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Army sets up part of Elphinstone Road FOB, construction to be complete in 2 weeks

Mumbai’s Elphinstone Road FOB will be equipped with a roof and a fabricated staircase

mumbai Updated: Jan 29, 2018 09:14 IST
Aroosa Ahmed
Aroosa Ahmed
Hindustan Times
Elphinstone Road FOB,Doklam,Indo-China Border
The Indian Army’s Bombay Sappers undertaking work on the Elphinstone Road foot overbridge on Saturday.(Pratik Chorge/HT Photo)

Bombay Sappers — a wing of the Indian Army Corps of Engineers constructing foot overbridges (FOBs) at Elphinstone Road, Currey Road and Ambivli railway stations — set up part of the Elphinstone Road station FOB on Saturday.

The sappers have started replacing the girders on top of the pillars with ‘Bailey bridges’, which were brought to the city from Doklam, a territory near the Indo-China border, on January 6.These bridges will be used at the Currey Road and Ambivli railway stations too.

The construction of the Elphinstone Road FOB is in its fourth stage — the setting up of the Bailey bridge — following which the bridge will be commissioned. Construction on the Rs5-crore FOB is expected to be completed within two weeks.

It will be equipped with a roof and a fabricated staircase. The Army plans to complete the work on the nights between January 27 and 29, so suburban train services are not affected much.

“We had a 60-day deadline to complete work on the FOB and we will stick to it. The Bailey bridge is used in border roads. The design of the FOB had to be changed, owing to a project that the Railways plans to undertake. The second design was much more intricate and hence, took more time to complete,”said Brigadier Dhiraj Mohan of the Bombay Sappers.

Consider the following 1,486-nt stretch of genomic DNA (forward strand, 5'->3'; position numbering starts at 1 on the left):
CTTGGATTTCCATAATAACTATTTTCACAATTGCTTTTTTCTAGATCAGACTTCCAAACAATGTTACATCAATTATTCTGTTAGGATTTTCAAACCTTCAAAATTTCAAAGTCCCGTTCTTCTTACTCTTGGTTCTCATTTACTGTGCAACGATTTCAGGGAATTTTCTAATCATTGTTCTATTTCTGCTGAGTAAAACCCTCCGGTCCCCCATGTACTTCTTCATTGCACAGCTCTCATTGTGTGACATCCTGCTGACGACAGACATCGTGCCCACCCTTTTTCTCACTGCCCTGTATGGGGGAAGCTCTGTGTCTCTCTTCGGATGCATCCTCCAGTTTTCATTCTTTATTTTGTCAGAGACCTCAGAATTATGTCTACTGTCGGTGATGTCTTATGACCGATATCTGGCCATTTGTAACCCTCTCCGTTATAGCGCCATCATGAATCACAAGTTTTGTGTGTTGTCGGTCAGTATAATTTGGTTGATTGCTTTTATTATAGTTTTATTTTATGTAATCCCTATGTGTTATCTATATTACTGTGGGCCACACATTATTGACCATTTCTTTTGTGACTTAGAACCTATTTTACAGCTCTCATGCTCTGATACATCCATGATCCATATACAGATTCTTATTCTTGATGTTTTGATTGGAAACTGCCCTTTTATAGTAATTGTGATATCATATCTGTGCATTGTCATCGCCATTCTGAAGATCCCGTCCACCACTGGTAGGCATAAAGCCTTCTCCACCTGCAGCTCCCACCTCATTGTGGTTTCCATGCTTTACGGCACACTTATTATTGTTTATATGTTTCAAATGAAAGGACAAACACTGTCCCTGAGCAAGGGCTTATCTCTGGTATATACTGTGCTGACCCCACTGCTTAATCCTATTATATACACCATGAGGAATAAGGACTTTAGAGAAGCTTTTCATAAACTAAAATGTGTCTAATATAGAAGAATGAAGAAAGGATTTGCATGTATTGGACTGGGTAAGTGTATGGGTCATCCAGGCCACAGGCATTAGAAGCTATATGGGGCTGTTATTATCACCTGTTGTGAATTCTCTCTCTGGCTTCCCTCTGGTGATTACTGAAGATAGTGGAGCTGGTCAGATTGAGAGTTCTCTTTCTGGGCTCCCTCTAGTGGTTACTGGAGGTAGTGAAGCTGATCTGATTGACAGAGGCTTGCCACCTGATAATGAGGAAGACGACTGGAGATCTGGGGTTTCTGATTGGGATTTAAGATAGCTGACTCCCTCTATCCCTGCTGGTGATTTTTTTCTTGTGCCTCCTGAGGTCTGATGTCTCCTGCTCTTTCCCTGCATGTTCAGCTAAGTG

Construction of FoBs at the three stations will collectively cost Rs13 crore. While the Army plans to complete work on the Ambivli FOB by January 31, it plans to set up the Currey Road FOB by February 4, after which the rest of the construction will take 20 days.

Mohan said communication proved to be a challenge during construction work.“The initial challenge was communication between Railways and the Army. It also took time to figure out also how military equipment could be adapted for public use,” added Mohan.

Bailey bridges, which have been used for construction since World War II, are made of high carbon steel. They are portable and have a carrying capacity of 8 tonnes. The 12-foot-wide bridges are too narrow for Army tanks, but wide enough for every other type of vehicle. The Army sets up such bridges during emergencies and natural calamities.

First Published: Jan 27, 2018 22:56 IST